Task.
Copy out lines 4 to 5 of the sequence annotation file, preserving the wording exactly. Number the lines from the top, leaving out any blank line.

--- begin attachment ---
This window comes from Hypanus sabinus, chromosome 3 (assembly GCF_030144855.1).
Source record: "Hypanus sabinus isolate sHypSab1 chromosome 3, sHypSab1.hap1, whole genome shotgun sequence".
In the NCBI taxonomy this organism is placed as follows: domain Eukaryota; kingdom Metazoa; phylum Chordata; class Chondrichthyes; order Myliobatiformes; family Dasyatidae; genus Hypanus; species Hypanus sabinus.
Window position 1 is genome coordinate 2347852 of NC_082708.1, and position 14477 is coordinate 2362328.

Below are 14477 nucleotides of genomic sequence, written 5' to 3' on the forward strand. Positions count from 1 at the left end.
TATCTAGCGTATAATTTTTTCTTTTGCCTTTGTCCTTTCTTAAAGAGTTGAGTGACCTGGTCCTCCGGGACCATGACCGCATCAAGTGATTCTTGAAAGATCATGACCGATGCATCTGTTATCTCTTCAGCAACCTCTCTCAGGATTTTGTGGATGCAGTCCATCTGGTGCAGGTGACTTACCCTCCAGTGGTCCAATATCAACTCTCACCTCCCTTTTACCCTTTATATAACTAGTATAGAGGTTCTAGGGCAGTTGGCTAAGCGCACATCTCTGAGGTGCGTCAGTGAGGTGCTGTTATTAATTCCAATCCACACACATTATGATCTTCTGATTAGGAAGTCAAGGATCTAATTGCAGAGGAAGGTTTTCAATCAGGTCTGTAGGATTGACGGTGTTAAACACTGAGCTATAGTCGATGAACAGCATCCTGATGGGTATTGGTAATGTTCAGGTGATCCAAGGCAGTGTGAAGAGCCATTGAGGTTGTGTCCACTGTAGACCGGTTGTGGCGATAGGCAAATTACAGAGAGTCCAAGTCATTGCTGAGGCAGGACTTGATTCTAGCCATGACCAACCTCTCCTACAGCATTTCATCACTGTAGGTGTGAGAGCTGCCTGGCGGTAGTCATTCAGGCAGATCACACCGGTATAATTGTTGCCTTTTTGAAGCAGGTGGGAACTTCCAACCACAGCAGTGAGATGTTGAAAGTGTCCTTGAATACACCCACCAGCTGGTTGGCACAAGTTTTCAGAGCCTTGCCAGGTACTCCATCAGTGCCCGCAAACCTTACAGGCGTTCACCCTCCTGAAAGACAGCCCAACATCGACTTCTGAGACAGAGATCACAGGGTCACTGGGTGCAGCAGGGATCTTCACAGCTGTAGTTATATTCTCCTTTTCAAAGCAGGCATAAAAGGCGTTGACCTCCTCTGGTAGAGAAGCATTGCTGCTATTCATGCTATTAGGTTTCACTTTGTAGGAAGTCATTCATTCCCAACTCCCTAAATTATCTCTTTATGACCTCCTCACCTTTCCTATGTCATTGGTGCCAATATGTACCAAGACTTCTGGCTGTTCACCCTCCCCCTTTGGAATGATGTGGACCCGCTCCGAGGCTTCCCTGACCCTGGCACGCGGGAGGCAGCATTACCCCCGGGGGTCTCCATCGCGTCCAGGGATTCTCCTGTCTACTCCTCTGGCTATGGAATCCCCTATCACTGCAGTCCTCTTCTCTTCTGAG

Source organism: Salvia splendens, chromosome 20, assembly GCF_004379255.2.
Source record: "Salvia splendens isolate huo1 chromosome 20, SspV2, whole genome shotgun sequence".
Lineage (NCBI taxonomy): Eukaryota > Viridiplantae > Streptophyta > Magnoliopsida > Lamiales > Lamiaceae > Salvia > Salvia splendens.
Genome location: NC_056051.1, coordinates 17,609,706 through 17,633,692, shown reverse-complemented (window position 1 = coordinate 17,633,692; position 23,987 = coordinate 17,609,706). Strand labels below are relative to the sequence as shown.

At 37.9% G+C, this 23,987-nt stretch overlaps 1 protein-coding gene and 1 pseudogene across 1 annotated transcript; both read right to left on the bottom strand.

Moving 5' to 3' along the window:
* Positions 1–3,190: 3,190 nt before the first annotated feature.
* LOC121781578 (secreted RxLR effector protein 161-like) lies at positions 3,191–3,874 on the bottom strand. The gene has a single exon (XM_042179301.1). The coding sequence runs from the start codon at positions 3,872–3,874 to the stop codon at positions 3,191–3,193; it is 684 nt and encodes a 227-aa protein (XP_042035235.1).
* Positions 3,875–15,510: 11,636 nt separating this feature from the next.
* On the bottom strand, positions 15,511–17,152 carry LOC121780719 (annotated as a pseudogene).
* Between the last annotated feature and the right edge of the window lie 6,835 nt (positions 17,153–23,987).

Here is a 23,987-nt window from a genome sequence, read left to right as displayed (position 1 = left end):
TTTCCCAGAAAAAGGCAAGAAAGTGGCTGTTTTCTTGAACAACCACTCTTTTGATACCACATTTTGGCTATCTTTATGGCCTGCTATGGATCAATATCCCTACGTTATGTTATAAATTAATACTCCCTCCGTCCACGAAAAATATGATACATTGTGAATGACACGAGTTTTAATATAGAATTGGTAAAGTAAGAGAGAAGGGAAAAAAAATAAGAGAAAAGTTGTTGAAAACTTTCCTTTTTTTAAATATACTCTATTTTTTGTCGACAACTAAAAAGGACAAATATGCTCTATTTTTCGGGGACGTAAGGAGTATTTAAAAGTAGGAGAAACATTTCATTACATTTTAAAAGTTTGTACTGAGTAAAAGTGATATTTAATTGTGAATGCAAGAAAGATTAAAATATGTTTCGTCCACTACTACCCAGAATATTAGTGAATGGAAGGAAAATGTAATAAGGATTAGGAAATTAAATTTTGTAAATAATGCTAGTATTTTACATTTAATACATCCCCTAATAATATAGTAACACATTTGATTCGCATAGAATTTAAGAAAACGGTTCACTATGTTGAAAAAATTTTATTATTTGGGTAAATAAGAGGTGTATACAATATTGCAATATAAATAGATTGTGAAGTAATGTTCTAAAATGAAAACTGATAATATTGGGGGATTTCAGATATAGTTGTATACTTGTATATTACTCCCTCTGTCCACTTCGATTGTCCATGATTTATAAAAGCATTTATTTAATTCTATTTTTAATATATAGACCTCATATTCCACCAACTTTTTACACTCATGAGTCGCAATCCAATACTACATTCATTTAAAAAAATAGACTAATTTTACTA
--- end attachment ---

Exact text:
Window position 1 is genome coordinate 2347852 of NC_082708.1, and position 14477 is coordinate 2362328.

Below are 14477 nucleotides of genomic sequence, written 5' to 3' on the forward strand. Positions count from 1 at the left end.